Trinity High School's Adelyn Emter was one of six North Dakota students nominated to the U.S. Military Academy at West Point by Sen. John Hoeven.

Joining the military wasn't always a goal of Emter's. To her knowledge, she has no active-duty military members in her family, though her family does has a couple of Vietnam veterans.

One of the biggest influences in her decision to pursue a military option for her interests in forensic psychology and law was her experience at Girls Nation this summer.

"It’s run by the American Legion Auxiliary, so they have a very strong honor and respect for veterans. I saw that in the women that I met during that experience, and I saw the value in the people that serve our country," Emter said.

Two girls from each state are chosen to participate in Girls Nation, a week-long program giving participants insight into how the federal government works.

"It’s all focused around politics," Emter said. "We were elected to different positions. I chaired a committee. We were all senators there, so we presented legislation. The other girl from North Dakota and I did one on ending military support for Saudi Arabia in Yemen … That actually passed, and it was signed by our president that we elected from the 100 girls that attended."

She can't point to one specific instance during that week that set her on the path to West Point. It was, rather, an accumulation of her experiences there.

"At Girls Nation, a lot of the girls there are daughters of people who are in active military service," Emter said. "One of my roommates, both of her parents are active duty military members. She’s currently living in Japan, which is really cool. Just hearing her witness to how powerful and impactful having a family in the military can be to your life was really incredible. I don’t have that experience."

Having received the principle nomination from Hoeven and a competitive nomination from Sen. Kevin Cramer, Emter is waiting to hear from West Point itself, which makes the final determination.

If she is accepted into West Point, she plans to study military intelligence, a non-combat role.

Although Emter said she has gotten a lot of support from Trinity and her family, she has heard some negative comments.

During her interview with Rep. Kelly Armstrong's office, she acknowledged that people don't often look at her — a petite girl — and think she'd be in the military.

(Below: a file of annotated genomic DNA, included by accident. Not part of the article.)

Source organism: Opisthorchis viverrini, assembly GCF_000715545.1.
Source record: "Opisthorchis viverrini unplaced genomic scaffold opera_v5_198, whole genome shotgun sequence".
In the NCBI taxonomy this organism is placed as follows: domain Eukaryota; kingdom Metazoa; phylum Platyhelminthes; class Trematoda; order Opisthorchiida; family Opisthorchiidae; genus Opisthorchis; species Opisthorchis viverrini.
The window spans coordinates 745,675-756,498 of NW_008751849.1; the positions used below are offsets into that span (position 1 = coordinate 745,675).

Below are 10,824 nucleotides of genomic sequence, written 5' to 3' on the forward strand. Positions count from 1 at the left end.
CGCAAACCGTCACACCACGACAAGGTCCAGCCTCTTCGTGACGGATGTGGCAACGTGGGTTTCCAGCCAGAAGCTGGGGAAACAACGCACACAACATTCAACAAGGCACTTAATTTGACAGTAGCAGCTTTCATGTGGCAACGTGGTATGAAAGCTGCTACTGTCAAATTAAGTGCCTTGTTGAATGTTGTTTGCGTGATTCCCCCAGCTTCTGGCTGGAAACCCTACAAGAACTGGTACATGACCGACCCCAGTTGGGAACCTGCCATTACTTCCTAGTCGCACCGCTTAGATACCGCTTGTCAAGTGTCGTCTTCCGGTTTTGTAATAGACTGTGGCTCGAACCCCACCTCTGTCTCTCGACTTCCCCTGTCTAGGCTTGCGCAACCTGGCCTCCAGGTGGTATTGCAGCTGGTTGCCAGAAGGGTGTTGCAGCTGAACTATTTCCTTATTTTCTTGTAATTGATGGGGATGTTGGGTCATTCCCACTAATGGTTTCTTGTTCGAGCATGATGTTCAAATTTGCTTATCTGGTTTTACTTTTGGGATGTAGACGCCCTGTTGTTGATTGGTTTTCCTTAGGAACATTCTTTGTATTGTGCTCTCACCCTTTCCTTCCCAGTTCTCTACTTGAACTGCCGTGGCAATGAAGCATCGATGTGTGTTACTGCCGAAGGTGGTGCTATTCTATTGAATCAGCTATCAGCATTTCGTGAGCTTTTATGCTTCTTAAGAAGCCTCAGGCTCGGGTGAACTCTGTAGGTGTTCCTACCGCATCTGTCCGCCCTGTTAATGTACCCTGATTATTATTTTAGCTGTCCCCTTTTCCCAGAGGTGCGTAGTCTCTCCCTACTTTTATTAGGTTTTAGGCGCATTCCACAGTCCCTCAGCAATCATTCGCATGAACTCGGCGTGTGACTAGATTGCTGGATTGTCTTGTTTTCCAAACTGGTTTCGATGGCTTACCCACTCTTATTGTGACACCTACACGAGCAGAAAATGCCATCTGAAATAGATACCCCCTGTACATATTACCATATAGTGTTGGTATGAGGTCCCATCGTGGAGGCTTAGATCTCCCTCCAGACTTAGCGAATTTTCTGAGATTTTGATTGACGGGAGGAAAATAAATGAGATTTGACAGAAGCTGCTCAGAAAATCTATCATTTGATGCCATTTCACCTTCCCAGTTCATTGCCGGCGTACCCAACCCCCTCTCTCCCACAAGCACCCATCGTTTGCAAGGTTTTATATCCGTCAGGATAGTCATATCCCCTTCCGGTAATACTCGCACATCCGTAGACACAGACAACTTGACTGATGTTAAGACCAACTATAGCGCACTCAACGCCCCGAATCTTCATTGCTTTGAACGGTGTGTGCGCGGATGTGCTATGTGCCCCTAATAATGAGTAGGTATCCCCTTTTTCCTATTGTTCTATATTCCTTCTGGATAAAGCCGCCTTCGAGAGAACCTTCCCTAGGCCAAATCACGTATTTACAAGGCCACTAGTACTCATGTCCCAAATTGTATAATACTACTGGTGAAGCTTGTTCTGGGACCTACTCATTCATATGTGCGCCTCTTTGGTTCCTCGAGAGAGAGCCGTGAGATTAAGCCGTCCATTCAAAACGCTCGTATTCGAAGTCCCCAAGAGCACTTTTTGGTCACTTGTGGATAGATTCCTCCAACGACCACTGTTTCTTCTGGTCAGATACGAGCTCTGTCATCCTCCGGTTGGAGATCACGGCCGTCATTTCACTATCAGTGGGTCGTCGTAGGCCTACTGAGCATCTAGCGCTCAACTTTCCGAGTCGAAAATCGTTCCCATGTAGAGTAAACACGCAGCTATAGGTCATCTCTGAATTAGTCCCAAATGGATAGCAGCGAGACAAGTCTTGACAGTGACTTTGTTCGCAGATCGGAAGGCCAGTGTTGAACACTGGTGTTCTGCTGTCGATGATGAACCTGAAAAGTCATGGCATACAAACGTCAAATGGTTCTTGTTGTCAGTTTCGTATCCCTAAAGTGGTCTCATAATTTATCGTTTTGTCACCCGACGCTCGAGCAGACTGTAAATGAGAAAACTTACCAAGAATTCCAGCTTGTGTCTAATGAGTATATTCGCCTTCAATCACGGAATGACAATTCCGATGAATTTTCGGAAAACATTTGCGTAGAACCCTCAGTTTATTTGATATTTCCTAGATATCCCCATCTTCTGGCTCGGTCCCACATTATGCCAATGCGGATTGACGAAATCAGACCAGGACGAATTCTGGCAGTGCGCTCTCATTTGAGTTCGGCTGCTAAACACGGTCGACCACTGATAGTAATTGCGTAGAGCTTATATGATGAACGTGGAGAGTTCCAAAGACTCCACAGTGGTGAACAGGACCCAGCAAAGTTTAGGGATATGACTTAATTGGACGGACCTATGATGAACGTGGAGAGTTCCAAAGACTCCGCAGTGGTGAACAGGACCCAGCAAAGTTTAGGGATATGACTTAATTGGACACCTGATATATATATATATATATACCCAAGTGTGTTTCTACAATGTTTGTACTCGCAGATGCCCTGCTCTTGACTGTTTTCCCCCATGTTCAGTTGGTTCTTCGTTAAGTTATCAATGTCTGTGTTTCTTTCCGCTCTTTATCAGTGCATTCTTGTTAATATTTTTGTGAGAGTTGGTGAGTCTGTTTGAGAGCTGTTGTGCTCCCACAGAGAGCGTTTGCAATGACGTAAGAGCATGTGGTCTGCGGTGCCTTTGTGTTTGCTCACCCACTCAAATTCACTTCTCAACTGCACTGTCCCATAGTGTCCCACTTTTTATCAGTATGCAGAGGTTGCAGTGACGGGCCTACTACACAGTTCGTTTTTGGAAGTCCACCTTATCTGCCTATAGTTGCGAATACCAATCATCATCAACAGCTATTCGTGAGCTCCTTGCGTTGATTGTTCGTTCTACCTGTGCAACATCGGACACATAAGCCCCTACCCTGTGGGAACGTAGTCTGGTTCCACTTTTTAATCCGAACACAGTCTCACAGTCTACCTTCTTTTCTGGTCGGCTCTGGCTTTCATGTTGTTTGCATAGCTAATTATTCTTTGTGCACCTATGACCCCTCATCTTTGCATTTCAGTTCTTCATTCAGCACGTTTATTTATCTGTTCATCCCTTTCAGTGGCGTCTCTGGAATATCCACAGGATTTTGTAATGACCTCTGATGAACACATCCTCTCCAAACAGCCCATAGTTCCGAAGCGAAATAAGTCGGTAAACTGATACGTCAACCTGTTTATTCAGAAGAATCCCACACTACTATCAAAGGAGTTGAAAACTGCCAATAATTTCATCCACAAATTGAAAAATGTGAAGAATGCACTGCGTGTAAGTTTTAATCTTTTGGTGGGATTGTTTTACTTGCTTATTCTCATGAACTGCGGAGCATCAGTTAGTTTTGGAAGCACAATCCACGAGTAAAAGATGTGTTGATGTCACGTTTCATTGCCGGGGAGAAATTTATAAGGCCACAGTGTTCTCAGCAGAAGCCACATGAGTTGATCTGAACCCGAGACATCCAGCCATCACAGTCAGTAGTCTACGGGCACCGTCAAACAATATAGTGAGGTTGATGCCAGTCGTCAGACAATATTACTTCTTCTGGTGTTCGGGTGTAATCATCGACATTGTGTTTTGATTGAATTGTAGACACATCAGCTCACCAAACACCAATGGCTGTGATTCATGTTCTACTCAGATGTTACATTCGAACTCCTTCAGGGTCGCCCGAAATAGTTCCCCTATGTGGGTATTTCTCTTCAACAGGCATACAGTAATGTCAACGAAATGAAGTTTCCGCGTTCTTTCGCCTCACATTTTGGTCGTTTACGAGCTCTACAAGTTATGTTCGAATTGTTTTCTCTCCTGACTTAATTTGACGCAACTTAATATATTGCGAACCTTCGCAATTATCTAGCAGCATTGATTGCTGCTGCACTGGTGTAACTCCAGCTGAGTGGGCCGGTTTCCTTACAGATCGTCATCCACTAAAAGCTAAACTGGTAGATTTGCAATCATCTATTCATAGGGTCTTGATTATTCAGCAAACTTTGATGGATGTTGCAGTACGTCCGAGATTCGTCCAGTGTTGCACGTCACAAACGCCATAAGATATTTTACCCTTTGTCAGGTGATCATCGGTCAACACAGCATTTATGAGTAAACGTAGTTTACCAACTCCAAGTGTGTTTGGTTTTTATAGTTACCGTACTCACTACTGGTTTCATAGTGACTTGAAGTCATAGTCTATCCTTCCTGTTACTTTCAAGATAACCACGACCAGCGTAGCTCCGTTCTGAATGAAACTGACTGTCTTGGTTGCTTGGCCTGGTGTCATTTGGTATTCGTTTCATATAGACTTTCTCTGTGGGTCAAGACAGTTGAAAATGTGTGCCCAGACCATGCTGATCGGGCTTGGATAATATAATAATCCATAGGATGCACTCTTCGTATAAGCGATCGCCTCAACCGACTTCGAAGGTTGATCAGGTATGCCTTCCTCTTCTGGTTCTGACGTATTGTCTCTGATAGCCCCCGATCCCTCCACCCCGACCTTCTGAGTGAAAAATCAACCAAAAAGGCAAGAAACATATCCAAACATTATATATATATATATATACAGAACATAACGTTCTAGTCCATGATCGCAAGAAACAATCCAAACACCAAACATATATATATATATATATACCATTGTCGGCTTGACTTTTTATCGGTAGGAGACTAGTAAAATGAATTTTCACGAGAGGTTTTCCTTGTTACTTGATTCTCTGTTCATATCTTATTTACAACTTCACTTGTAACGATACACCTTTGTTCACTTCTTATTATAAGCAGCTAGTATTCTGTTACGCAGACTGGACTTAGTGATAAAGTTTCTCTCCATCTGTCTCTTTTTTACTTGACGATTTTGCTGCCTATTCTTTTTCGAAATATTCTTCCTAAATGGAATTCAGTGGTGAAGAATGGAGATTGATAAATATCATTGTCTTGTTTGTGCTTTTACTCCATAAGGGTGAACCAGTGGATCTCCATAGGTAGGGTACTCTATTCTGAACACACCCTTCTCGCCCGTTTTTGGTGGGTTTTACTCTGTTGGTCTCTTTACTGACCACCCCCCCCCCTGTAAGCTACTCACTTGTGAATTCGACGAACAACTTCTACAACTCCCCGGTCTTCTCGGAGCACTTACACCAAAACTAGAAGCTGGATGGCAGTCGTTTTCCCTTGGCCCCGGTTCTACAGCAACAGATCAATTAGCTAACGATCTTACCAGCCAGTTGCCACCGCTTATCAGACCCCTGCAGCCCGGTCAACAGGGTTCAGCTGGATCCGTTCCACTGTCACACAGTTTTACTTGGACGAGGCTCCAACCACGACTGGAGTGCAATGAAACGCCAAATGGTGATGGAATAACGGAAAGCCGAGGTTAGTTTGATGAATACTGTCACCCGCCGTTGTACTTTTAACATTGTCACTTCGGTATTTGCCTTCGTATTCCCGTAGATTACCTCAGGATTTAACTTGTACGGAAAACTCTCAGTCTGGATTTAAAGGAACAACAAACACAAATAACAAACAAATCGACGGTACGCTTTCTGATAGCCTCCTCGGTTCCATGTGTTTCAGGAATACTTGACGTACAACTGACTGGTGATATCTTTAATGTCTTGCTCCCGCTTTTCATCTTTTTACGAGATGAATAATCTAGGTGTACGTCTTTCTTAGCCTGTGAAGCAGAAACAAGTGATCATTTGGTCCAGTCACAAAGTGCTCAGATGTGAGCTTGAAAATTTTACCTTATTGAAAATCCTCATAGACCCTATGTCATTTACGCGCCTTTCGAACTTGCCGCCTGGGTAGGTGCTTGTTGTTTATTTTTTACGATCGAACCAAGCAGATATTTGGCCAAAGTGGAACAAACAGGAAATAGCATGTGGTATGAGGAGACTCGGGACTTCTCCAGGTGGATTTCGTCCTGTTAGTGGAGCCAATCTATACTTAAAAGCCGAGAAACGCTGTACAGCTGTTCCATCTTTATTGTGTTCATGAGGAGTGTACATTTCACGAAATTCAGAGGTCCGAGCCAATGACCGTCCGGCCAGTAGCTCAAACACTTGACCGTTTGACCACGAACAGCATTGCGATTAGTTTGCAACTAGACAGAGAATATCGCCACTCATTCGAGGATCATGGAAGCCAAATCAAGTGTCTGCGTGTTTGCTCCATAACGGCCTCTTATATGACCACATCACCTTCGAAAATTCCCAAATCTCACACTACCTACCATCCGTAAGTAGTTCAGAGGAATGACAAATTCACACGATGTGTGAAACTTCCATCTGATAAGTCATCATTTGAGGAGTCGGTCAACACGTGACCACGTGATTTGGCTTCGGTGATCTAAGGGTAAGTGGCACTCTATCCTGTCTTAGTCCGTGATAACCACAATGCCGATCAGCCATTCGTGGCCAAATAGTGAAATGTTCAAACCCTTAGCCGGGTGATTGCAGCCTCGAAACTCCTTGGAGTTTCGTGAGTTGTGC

Emter recalled, "One of the men on the panel stopped me there and said, ‘As a veteran … some of the most incredible generals and ranking officials that he’s known were petitely built young women.’ So he said, ‘Don’t let people tell you that you can’t do that, because you can. I’ve seen people do it before.'"

Trinity's Dean of Students, Father Kregg Hochhalter, said Emter has two important characteristics: confidence and grit.

"Seeing her (apply for West Point), I think it does take a lot of grit," he said. "There’s a lot of steps that are hard to obtain and outside of your control at the end of the day. You can have the scholastic performance in the classroom. You can have the social performance of being involved in extracurriculars and succeeding at them, but there’s still these external factors that need to support you to even get nominated, chosen and then get an interview and get accepted."

Emter is captain of Trinity's student congress and speech team. She is secretary of the student council and is involved in musical theater, drama, band, choir and yearbook. She is also a varsity cheerleader. She volunteers at her local church and is in its choir.

She said that her teachers and classes have really challenged her, which is helpful in the competition.

Hochhalter said he thinks that Trinity's faith-based education will help Emter in her goals.

"I think there are skills in thinking and acting that Trinity offers that a public school does not, and it offers it because we teach the faith," he said. "When you teach Catholic faith or Christian faith as a discipline, as a class … it’s a body of material that they have to master … The body of knowledge demands (philosophical) thinking, at the highest level … So I think that’s where Trinity has helped her the most, is teaching her how to think."